Maricopa County is preparing to expand its dust control program at a cost of about $1 million to give the Valley a better chance at meeting federal air quality standards in 2006.
The money will go to hiring 12 to 15 additional dust inspectors, plus vehicles or equipment they will need, officials said. The county has eight inspectors now.
A June letter from the U.S. Environmental Protection Agency to the state Department of Environmental Quality urged the new hires.
The letter’s author, Colleen McKaughan, associate director for EPA’s Region 9 air division, said Thursday that failing to meet the 2006 deadline will result in tough restrictions for homebuilders and other sources of windblown dust, and ultimately to higher costs for consumers and taxpayers.
McKaughan noted that Nevada’s Clark County — with half the population of Maricopa County — employs 18 field officers to enforce dust regulations.
"Dust is very harmful to people’s health," she said. "The information we’re getting is that it’s worse than we thought. It affects respiratory and cardiac health."
McKaughan said she saw many violations during tours of the area with local inspectors.
"Some people in the metro area have an attitude that the rules don’t apply to them," she said. "We saw a home building site, with a water truck in the back. The place was as dusty as all get out, and it was parked, it wasn’t spraying."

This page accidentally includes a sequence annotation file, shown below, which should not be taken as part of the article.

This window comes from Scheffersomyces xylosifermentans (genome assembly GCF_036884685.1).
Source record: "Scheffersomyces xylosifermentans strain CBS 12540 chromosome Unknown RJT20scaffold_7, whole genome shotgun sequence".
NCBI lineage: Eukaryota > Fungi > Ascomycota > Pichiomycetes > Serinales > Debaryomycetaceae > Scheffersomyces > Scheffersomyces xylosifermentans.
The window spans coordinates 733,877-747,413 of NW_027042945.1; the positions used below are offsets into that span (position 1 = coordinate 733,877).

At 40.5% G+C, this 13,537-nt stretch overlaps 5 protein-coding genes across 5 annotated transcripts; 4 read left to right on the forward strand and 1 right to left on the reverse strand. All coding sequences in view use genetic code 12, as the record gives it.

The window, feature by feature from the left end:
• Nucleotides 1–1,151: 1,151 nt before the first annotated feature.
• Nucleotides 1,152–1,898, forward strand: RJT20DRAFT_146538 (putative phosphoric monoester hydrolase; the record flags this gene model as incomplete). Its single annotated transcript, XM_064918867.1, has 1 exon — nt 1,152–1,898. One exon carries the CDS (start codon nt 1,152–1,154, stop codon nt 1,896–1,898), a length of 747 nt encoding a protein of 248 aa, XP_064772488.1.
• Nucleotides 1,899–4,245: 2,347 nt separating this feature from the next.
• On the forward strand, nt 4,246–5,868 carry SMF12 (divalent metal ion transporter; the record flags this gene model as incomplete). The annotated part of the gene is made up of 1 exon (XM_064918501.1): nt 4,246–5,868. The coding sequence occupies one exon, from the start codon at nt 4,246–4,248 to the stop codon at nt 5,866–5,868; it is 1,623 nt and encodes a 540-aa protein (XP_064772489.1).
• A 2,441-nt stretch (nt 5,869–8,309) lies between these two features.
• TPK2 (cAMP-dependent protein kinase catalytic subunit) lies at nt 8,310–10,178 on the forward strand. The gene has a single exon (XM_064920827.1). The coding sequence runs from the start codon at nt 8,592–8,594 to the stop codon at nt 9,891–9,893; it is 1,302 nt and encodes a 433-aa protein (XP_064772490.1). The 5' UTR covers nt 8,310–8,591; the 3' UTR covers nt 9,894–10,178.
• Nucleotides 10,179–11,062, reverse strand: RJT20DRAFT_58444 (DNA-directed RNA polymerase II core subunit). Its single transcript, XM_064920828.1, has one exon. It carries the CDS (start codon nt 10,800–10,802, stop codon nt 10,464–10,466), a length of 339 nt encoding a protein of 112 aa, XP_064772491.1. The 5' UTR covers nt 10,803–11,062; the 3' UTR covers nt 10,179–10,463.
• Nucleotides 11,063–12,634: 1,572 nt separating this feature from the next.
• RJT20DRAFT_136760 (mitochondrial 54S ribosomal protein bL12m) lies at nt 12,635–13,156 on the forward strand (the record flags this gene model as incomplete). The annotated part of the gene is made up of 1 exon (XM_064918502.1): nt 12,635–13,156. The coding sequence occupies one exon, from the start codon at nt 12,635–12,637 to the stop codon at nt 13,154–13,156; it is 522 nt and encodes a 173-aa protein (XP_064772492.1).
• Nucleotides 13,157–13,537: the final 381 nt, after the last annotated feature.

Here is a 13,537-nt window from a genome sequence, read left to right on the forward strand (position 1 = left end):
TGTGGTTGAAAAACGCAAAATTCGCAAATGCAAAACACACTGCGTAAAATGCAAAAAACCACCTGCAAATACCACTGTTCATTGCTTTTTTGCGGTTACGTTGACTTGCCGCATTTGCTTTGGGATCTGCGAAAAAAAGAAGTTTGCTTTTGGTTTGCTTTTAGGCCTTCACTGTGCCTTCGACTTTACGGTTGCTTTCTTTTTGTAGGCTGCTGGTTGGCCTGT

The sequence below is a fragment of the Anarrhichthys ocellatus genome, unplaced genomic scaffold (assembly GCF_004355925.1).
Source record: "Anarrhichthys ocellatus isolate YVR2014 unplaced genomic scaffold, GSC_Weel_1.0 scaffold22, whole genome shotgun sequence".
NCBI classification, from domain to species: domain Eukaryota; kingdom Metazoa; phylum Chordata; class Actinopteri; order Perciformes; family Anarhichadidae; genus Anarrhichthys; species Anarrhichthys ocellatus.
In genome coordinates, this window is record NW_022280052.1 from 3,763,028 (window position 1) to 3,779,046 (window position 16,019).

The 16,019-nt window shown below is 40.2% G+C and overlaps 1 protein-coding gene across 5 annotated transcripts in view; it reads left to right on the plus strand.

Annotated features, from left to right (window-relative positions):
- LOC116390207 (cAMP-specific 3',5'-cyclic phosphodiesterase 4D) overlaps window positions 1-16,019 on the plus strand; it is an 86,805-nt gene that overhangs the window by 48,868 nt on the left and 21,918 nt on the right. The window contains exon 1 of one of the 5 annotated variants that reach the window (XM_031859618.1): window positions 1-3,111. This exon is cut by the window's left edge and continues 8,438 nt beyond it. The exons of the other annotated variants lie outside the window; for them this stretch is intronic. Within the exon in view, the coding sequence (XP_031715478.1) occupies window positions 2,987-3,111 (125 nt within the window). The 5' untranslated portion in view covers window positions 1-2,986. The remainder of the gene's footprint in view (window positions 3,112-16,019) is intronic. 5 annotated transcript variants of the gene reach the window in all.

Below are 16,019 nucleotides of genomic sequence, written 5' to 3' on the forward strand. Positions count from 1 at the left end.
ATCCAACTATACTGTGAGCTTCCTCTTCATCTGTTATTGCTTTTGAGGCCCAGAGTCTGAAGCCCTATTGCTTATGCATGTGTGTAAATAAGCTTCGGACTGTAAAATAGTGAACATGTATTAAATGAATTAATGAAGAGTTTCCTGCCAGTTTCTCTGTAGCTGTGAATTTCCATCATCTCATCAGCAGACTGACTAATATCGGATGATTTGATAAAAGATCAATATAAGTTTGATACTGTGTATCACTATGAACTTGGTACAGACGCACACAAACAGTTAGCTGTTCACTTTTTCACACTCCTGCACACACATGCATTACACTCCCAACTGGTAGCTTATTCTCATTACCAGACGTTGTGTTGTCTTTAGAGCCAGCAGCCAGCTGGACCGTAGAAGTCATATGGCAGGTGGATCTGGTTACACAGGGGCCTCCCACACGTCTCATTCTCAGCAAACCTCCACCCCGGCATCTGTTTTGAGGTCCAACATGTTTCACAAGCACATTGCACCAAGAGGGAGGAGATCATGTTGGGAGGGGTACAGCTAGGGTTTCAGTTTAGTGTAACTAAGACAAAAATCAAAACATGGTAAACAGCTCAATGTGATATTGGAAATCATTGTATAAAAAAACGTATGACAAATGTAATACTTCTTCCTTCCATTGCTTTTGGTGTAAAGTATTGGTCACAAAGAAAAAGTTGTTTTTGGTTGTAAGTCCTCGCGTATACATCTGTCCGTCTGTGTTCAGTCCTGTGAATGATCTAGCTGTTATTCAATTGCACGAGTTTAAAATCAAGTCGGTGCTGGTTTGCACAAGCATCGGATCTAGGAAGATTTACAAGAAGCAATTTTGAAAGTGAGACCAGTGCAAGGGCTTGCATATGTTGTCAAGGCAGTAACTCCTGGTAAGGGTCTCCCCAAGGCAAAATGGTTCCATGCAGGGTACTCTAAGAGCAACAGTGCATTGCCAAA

Particulate matter pollution, which is mostly fine dust, has been a more difficult problem to resolve than carbon monoxide or ozone pollution and affects all areas of the Valley. Besides the health issues, failure to attain the health standard will result in restrictions for homebuilders and
other sources of windblown dust, which will raise costs for consumers and taxpayers, McKaughan said.
Warren Kosters, program coordinator for the county’s air pollution division, said the proposal to hire the inspectors is being drawn up but the need is clear.
The county now has to review more than 4,000 earthmoving permits and numerous complaints of dust pollution each year. The existing inspectors are backlogged, he said.
Inspectors will have a college degree in a scientific field, and those with minimum experience will start at $16.06 an hour, Kosters said.
The county must be committed to resolving the dust issue, said Jim Bloom, chief of staff for the chairman of the county Board of Supervisors.
"We’re working well with the cities and towns and industries because this is a multi-jurisdictional issue and there is no silver bullet," Bloom said.